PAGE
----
… these social networks, by nature of how they work, make it possible for criminals to cyber stalk potential victims. Users at risk for this kind of attack might be a person who has access to something or somebody that the criminal wants. You might be the executive assistant to a corporate CEO, or a human resources representative who has access to all of your company's employee files. You may not think anyone notices, but this makes you a desirable target… (If you work for the government, you are a desirable target- editor)
If Your Password Is 123456, Just Make It HackMe
People favor simple passwords, despite Internet security scares like the recent attacks on Google’s e-mail service.
Security experts say employee awareness and training are a crucial defense. Often, malware infections are a result of high-tech twists on old-fashioned cons. One scam, for example, involves small U.S.B. flash drives, left in a company parking lot, adorned with the company logo. Curious employees pick them up, put them in their computers and open what looks like an innocuous document. In fact, once run, it is software that collects passwords and other confidential information on a user’s computer and sends it to the attackers. More advanced malware can allow an outsider to completely take over the PC and, from there, explore a company’s network.
The Decade’s 10 Most Dastardly Cybercrimes
Greatest security threats to education
Password theft is rampant during the holidays. Thieves use low-cost tools to uncover a person’s password and send out malware to record keystrokes, called keyloggers. Once criminals have access to one or more passwords, they gain vast access to consumers’ bank and credit card details and clean out accounts within minutes. They also commonly send out spam from a user’s account to their contacts.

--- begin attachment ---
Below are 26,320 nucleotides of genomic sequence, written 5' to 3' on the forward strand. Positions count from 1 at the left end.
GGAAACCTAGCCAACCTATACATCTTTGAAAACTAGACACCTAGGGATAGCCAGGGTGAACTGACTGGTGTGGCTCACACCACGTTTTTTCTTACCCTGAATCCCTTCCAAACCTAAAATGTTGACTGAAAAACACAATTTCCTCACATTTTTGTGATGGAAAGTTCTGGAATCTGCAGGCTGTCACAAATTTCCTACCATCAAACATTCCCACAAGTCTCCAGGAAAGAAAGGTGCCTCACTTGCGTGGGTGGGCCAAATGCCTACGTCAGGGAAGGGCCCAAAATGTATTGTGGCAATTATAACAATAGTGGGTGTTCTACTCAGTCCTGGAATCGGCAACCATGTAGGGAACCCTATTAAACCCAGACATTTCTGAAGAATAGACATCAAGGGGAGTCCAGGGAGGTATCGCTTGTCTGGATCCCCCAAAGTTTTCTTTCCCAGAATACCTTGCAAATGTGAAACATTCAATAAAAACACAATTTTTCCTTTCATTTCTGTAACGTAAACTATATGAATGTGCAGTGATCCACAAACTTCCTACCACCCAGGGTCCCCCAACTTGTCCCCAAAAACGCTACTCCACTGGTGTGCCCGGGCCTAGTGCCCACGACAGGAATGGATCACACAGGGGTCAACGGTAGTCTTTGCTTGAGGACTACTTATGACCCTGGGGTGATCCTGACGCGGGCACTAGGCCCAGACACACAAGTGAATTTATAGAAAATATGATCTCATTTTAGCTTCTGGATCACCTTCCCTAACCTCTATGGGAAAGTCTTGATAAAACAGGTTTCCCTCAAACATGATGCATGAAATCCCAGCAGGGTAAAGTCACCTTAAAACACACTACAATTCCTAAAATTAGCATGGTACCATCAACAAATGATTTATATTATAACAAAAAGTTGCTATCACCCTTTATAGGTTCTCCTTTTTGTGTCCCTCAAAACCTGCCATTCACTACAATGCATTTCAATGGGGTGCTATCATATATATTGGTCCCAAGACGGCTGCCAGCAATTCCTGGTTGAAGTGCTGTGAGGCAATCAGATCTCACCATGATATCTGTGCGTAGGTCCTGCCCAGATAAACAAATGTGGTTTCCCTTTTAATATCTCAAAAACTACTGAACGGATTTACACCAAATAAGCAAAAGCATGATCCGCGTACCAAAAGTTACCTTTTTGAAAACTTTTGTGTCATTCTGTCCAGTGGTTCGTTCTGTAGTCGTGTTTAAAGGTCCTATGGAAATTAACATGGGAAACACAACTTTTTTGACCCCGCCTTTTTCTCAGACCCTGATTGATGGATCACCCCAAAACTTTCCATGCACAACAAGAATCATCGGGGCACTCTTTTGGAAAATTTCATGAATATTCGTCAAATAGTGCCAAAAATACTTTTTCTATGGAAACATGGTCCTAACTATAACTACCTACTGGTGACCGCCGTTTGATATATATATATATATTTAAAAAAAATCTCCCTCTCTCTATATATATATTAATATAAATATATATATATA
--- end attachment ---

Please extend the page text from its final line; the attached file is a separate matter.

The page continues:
Job-Related E-mail Rip-offs
Scammers are preying on desperate job-seekers, with the promise of high-paying jobs and work-from-home moneymaking opportunities. Once interested persons submit their information and pay a set-up fee, hackers steal their money instead of following through on the promised employment opportunity.
Online Identity Theft
As bargain hunters surf for deals using free wireless networks at the local cafe, hackers can spy on their activity and steal their personal information.
The security nightmare formula
- Easy-to-guess passwords and password reuse
- Inconsistent patching
- Getting too personal
- Overdose of trust
- Outdated virus protection
- Not using available security products
- “It won’t happen to me” syndrome
Beware of e-mails that appear to come from government e-mail addresses that direct you to a file hosting websites such as rapidshare.com, zeropaid.com, or sendspace.com. Legitimate government business is not conducted on these websites, but Trojan horse viruses are.
The five most frequent Holiday scams
- Fake Holiday eCards: Don't recognize the sender? Delete it. If the email is not addressed to you specifically, delete it. If you're instructed to download an "executable program," delete it.
- Fake Holiday Products: If you don't recognize a company, don't order anything from them until you're sure they really exist.
- PayPal/eBay: Avoid following links that are provided for you in any email, especially if you are unsure of the sender. A frequent trick from spammers during the holidays is a link to a fake eBay or PayPal login page. Rather than follow links in emails, type it directly into your browser.
- Bank Phishing: Banks will never ask for your personal information, or provide your personal information, in an email. Also, keep an eye out for poor spelling and grammar. If you are not specifically addressed in the email, delete it.
- Letters from Santa: Although a nice idea for the kids, do your research. There are many fake companies out there. Check in with the Better Business Bureau to confirm existing companies.